It’s easy to complain about the online semester and list all the ways it might hinder your education. We don’t have our friends to push us through late nights in Gelman Library, and Peet’s Coffee is no longer at our beck and call. Given this new reality, we need to find ways to stay virtually engaged with our professors and each other this semester to maximize our learning.
For starters, students should try to find a quiet place to work and designate it as a studying spot. That will help us set boundaries between work and home and better maintain a balanced lifestyle. It may be tempting to attend class laying in bed or on the couch, but these areas are not conducive to productivity. Writing notes by hand becomes difficult and even more so, the urge to nap can become overwhelming. Try to find a spot outside the bedroom or away from couches while you’re focusing on class.
Next, turn off your phone and turn on your Zoom camera. It’s difficult to avoid the never-ending distraction of a cell phone, but it can make all the difference in focusing during online classes. We know multitasking hurts productivity and focus, so every time we’re scrolling through social media, we’re averting our attention and missing information and discussion. We should instead turn on our cameras to ensure professors know we’re present and listening. In my experience, even after my lab facilitator asked the class to turn on our cameras during the first week, I was the only one who followed suit. Her eyes lit up, and she even waved at me. This interaction made me realize how off-putting it can be for instructors to only see names on a screen. If you don’t want to use a live camera, you could at least consider adding a profile picture to your account. That way, your professor can put a face to your name.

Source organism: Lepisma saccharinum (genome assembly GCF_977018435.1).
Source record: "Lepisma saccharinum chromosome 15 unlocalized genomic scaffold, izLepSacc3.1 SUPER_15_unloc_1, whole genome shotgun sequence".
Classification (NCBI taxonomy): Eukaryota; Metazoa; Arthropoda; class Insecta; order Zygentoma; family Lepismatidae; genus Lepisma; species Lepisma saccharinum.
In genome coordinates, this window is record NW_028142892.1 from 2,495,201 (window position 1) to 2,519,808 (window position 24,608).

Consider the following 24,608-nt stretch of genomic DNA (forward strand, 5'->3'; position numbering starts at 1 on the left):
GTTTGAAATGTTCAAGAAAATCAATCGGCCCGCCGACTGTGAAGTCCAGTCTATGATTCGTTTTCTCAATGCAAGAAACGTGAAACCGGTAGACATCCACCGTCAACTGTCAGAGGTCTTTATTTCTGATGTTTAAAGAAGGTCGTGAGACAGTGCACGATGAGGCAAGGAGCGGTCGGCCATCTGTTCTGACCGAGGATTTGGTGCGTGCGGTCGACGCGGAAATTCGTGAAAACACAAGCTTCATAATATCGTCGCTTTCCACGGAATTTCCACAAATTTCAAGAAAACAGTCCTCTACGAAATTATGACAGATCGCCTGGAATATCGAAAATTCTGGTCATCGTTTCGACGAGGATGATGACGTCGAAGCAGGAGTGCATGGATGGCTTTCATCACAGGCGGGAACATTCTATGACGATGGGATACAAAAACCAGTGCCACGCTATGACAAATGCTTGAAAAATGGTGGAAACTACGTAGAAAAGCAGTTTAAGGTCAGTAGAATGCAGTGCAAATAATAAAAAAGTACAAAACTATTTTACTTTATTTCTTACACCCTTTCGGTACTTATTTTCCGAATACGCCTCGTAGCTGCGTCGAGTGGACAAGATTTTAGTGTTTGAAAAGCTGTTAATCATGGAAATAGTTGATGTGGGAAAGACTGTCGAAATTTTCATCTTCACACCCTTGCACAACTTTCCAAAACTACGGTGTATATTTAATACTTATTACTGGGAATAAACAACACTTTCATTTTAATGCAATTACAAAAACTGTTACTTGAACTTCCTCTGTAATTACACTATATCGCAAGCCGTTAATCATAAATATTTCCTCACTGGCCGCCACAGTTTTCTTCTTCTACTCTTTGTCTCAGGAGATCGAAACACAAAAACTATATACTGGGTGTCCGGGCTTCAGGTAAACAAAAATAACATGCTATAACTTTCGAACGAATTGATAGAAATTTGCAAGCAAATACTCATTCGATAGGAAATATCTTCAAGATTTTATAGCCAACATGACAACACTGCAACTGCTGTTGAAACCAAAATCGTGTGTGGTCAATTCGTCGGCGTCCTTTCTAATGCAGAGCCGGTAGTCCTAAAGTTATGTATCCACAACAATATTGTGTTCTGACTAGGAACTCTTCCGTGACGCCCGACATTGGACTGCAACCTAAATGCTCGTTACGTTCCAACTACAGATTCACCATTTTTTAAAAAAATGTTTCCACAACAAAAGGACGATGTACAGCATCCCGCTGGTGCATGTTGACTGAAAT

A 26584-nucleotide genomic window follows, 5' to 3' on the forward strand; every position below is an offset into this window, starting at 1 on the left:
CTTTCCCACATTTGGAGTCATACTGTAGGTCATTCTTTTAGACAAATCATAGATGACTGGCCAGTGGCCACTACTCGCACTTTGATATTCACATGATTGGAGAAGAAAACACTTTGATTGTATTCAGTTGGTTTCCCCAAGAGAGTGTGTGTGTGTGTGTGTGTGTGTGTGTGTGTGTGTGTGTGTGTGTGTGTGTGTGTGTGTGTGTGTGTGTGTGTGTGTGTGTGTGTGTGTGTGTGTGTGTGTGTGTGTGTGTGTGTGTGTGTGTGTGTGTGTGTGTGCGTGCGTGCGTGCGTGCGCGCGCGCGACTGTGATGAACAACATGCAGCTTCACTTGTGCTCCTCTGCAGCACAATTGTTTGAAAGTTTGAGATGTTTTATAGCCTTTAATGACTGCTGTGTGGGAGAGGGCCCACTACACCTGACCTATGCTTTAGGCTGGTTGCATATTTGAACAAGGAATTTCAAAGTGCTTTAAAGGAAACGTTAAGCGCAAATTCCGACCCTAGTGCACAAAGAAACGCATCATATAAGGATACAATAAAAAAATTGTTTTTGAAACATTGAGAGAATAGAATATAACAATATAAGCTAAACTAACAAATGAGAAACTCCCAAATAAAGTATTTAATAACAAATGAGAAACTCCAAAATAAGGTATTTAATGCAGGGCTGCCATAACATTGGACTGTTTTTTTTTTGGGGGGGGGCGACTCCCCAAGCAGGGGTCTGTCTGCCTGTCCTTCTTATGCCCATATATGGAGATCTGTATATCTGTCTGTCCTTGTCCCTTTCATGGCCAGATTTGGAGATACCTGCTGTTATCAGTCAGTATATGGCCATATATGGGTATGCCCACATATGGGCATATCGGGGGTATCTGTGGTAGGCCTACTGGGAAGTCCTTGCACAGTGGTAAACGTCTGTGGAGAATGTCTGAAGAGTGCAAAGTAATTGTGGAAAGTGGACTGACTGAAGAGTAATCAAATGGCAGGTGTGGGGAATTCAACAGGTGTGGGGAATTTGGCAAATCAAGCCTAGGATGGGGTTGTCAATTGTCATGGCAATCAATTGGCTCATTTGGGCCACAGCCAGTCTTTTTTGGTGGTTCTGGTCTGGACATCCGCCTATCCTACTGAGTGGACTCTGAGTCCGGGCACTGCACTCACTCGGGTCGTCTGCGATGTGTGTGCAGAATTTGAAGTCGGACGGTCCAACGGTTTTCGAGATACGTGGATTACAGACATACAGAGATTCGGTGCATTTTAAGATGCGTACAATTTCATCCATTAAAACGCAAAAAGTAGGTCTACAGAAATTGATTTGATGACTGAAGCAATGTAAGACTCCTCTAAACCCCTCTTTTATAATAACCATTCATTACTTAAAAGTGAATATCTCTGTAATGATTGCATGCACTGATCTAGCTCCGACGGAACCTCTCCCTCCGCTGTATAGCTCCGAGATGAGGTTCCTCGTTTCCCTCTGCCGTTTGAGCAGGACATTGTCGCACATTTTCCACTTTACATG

Finally, take the time and energy to get to know your classmates and professors. Faculty have set up weekly office hours to make themselves available to students – use them. It’s our responsibility to meet our professors halfway and use the resources they’re providing to us to get to know them this semester. We could also stay engaged with our peers by setting up group chats or virtual study sessions using platforms like GroupMe. Moreover, GW should utilize the roster feature listing everyone in our classes on Blackboard as an additional resource to build connections.
At the end of the day, it is our responsibility to make the most out of our education and build a community with our professors and classmates. Despite all of the challenges of virtual learning, we must find a space conducive to learning, get rid of distractions that are within our control and reach out to the people in the same situation as us – our peers and professors.
Shir Levy, a junior majoring in international affairs and economics, is an opinions writer.